Toronto

One year after tragedy, Toronto comes together to remember and reclaim its spirit

One year after a man tore down a stretch of Yonge Street in a van, cutting short 10 lives and leaving a city forever changed, Torontonians will gather again to remember those lost — and break bread with strangers who might ultimately become friends.

On April 23, 2018, 10 lives were cut short when a van tore down Yonge Street. Now, Toronto remembers.

Mourners created a makeshift memorial near the stretch of roadway where a man driving a van mounted the curb and fatally struck 10 people on April 23, 2018. (Patrick Morrell/CBC)

One year after a man tore down a stretch of Yonge Street in a van, cutting short 10 lives and leaving a city forever changed, Torontonians will gather again to remember those lost — and break bread with strangers who might ultimately become friends.

On Tuesday at 1:30 p.m., the city of Toronto will mark at Mel Lastman Square the anniversary of a day still seared into the memories of so many — from those in north Toronto as the attack unfolded, to first responders, to the family and friends of the victims and those who watched in horror as tragedy transformed their city. That will be preceded by a moment of silence at 1 p.m.

The 10 people who died in the van attack.

It was at 1:30 p.m. on April 23, 2018 that police were called to the Yonge and Finch area for reports that a van driving southbound had mounted the curb, plowing down pedestrians along a nearly kilometre-long strip.

Alek Minassian was arrested 26 minutes later. But the impact of that day remains.

Sean Huh, pastor at Circle Faith, is among those organizing the commemoration, which will feature a community dinner at 6 p.m.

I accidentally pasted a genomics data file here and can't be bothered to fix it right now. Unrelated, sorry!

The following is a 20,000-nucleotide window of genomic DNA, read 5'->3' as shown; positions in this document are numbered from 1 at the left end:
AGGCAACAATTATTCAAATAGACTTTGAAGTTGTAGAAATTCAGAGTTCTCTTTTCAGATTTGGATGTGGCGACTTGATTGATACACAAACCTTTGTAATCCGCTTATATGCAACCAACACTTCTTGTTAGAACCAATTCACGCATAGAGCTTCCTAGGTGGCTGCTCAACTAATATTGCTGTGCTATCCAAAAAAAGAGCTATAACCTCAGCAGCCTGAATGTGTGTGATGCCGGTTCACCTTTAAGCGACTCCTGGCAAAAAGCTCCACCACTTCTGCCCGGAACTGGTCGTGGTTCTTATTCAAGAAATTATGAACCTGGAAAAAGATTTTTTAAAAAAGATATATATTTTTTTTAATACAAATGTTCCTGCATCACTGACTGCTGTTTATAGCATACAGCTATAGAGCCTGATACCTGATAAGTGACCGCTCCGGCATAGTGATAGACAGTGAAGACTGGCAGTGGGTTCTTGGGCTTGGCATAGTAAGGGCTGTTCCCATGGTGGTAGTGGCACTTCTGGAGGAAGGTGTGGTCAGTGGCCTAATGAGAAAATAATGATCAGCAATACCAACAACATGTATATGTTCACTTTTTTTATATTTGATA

The intent? "To share a meal together. There's something very engaging about that," he said.

"Number one, who is my neighbour and number two, how do we love them?" he said. "There's going to be conversations ... People will engage with people they don't know."

It's part of a larger goal Huh has for the community, where he's also a member of "We Love Willowdale," a group that sprang up in the aftermath of the attack "to ignite our community to care for each other the way we did in the weeks that followed that difficult day."

The commemoration also comes ahead of consultations held by the city with survivors, bereaved families and the communities affected by the attack on how to create a memorial in the space where the tragedy unfolded.

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      In the hours and days following the attack, signs and flowers overwhelmed yellow tape where investigators worked — a reminder of both the carnage seen by the city and its resilience.

      The makeshift memorial was eventually taken down just over a month afterward, with the promise that the city would be looking to erect a permanent memorial in its place.

      But even if no physical fixture exists at the site just yet, Huh says the community has already been transformed — he's seen a marked rise in civic engagement since, a sign of positivity out of pain.

      "I really do believe that the positive outcome is, let's not just let a tragedy define us. Let's look beyond that as well ... We desire to go beyond just this tragedy."